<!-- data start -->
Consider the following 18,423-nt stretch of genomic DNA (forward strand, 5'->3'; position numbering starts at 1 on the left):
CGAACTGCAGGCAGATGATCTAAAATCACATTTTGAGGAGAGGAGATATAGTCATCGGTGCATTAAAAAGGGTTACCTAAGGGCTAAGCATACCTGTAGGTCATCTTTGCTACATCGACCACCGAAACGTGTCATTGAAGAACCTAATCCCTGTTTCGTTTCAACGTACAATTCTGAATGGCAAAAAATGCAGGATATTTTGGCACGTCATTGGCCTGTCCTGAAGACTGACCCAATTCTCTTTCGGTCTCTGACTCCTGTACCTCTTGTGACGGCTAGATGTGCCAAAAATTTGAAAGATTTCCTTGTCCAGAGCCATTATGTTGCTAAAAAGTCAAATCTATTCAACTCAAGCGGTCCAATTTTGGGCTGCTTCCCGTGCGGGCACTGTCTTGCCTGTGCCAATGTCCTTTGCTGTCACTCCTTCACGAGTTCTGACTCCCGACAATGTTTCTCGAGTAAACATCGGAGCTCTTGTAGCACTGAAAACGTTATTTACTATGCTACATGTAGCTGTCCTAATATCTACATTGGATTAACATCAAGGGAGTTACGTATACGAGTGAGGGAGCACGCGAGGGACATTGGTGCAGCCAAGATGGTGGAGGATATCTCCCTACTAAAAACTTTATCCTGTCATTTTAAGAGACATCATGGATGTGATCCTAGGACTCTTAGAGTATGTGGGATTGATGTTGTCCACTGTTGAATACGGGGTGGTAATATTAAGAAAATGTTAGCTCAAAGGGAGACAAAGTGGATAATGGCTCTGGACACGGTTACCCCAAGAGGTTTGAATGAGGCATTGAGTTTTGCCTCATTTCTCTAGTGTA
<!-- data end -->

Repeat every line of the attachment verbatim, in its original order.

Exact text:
Consider the following 18,423-nt stretch of genomic DNA (forward strand, 5'->3'; position numbering starts at 1 on the left):
CGAACTGCAGGCAGATGATCTAAAATCACATTTTGAGGAGAGGAGATATAGTCATCGGTGCATTAAAAAGGGTTACCTAAGGGCTAAGCATACCTGTAGGTCATCTTTGCTACATCGACCACCGAAACGTGTCATTGAAGAACCTAATCCCTGTTTCGTTTCAACGTACAATTCTGAATGGCAAAAAATGCAGGATATTTTGGCACGTCATTGGCCTGTCCTGAAGACTGACCCAATTCTCTTTCGGTCTCTGACTCCTGTACCTCTTGTGACGGCTAGATGTGCCAAAAATTTGAAAGATTTCCTTGTCCAGAGCCATTATGTTGCTAAAAAGTCAAATCTATTCAACTCAAGCGGTCCAATTTTGGGCTGCTTCCCGTGCGGGCACTGTCTTGCCTGTGCCAATGTCCTTTGCTGTCACTCCTTCACGAGTTCTGACTCCCGACAATGTTTCTCGAGTAAACATCGGAGCTCTTGTAGCACTGAAAACGTTATTTACTATGCTACATGTAGCTGTCCTAATATCTACATTGGATTAACATCAAGGGAGTTACGTATACGAGTGAGGGAGCACGCGAGGGACATTGGTGCAGCCAAGATGGTGGAGGATATCTCCCTACTAAAAACTTTATCCTGTCATTTTAAGAGACATCATGGATGTGATCCTAGGACTCTTAGAGTATGTGGGATTGATGTTGTCCACTGTTGAATACGGGGTGGTAATATTAAGAAAATGTTAGCTCAAAGGGAGACAAAGTGGATAATGGCTCTGGACACGGTTACCCCAAGAGGTTTGAATGAGGCATTGAGTTTTGCCTCATTTCTCTAGTGTA